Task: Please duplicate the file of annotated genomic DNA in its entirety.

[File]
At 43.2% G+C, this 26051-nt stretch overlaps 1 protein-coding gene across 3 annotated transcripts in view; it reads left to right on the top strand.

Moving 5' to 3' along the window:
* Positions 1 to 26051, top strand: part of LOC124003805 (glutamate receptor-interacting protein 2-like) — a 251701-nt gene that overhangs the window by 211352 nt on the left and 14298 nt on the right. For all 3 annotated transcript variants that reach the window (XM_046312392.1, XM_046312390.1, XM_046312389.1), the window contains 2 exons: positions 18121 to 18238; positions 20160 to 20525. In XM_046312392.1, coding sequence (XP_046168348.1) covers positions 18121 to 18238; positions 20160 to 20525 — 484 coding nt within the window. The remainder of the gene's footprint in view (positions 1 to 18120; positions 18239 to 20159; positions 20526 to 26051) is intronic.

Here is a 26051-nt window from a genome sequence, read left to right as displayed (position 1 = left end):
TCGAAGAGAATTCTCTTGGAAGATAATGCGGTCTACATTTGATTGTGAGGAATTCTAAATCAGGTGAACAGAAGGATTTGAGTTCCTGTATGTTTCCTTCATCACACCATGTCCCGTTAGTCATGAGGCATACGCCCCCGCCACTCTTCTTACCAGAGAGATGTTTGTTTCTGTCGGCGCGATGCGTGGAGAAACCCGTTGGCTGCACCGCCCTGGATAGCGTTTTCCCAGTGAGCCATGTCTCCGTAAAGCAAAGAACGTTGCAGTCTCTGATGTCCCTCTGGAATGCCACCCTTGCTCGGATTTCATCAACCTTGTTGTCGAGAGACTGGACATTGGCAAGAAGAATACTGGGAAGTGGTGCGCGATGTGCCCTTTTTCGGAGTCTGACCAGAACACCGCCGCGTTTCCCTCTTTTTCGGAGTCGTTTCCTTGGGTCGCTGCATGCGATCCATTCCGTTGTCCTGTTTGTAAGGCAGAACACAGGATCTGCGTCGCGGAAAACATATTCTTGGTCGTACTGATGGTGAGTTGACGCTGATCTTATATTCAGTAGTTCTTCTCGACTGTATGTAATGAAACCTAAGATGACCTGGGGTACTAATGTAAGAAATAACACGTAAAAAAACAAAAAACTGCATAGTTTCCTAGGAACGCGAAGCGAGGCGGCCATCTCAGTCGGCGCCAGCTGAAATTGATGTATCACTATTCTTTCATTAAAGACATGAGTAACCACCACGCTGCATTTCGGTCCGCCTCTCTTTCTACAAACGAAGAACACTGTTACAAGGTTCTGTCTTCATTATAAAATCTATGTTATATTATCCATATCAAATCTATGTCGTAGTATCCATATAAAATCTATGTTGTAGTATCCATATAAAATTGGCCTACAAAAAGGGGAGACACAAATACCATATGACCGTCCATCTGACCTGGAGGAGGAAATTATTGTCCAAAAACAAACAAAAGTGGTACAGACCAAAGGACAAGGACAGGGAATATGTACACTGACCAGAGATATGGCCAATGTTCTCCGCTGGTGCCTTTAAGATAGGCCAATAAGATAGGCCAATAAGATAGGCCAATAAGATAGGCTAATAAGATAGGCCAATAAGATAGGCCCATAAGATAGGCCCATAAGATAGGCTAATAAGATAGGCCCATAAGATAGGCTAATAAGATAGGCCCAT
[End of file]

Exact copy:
At 43.2% G+C, this 26051-nt stretch overlaps 1 protein-coding gene across 3 annotated transcripts in view; it reads left to right on the top strand.

Moving 5' to 3' along the window:
* Positions 1 to 26051, top strand: part of LOC124003805 (glutamate receptor-interacting protein 2-like) — a 251701-nt gene that overhangs the window by 211352 nt on the left and 14298 nt on the right. For all 3 annotated transcript variants that reach the window (XM_046312392.1, XM_046312390.1, XM_046312389.1), the window contains 2 exons: positions 18121 to 18238; positions 20160 to 20525. In XM_046312392.1, coding sequence (XP_046168348.1) covers positions 18121 to 18238; positions 20160 to 20525 — 484 coding nt within the window. The remainder of the gene's footprint in view (positions 1 to 18120; positions 18239 to 20159; positions 20526 to 26051) is intronic.

Here is a 26051-nt window from a genome sequence, read left to right as displayed (position 1 = left end):
TCGAAGAGAATTCTCTTGGAAGATAATGCGGTCTACATTTGATTGTGAGGAATTCTAAATCAGGTGAACAGAAGGATTTGAGTTCCTGTATGTTTCCTTCATCACACCATGTCCCGTTAGTCATGAGGCATACGCCCCCGCCACTCTTCTTACCAGAGAGATGTTTGTTTCTGTCGGCGCGATGCGTGGAGAAACCCGTTGGCTGCACCGCCCTGGATAGCGTTTTCCCAGTGAGCCATGTCTCCGTAAAGCAAAGAACGTTGCAGTCTCTGATGTCCCTCTGGAATGCCACCCTTGCTCGGATTTCATCAACCTTGTTGTCGAGAGACTGGACATTGGCAAGAAGAATACTGGGAAGTGGTGCGCGATGTGCCCTTTTTCGGAGTCTGACCAGAACACCGCCGCGTTTCCCTCTTTTTCGGAGTCGTTTCCTTGGGTCGCTGCATGCGATCCATTCCGTTGTCCTGTTTGTAAGGCAGAACACAGGATCTGCGTCGCGGAAAACATATTCTTGGTCGTACTGATGGTGAGTTGACGCTGATCTTATATTCAGTAGTTCTTCTCGACTGTATGTAATGAAACCTAAGATGACCTGGGGTACTAATGTAAGAAATAACACGTAAAAAAACAAAAAACTGCATAGTTTCCTAGGAACGCGAAGCGAGGCGGCCATCTCAGTCGGCGCCAGCTGAAATTGATGTATCACTATTCTTTCATTAAAGACATGAGTAACCACCACGCTGCATTTCGGTCCGCCTCTCTTTCTACAAACGAAGAACACTGTTACAAGGTTCTGTCTTCATTATAAAATCTATGTTATATTATCCATATCAAATCTATGTCGTAGTATCCATATAAAATCTATGTTGTAGTATCCATATAAAATTGGCCTACAAAAAGGGGAGACACAAATACCATATGACCGTCCATCTGACCTGGAGGAGGAAATTATTGTCCAAAAACAAACAAAAGTGGTACAGACCAAAGGACAAGGACAGGGAATATGTACACTGACCAGAGATATGGCCAATGTTCTCCGCTGGTGCCTTTAAGATAGGCCAATAAGATAGGCCAATAAGATAGGCCAATAAGATAGGCTAATAAGATAGGCCAATAAGATAGGCCCATAAGATAGGCCCATAAGATAGGCTAATAAGATAGGCCCATAAGATAGGCTAATAAGATAGGCCCAT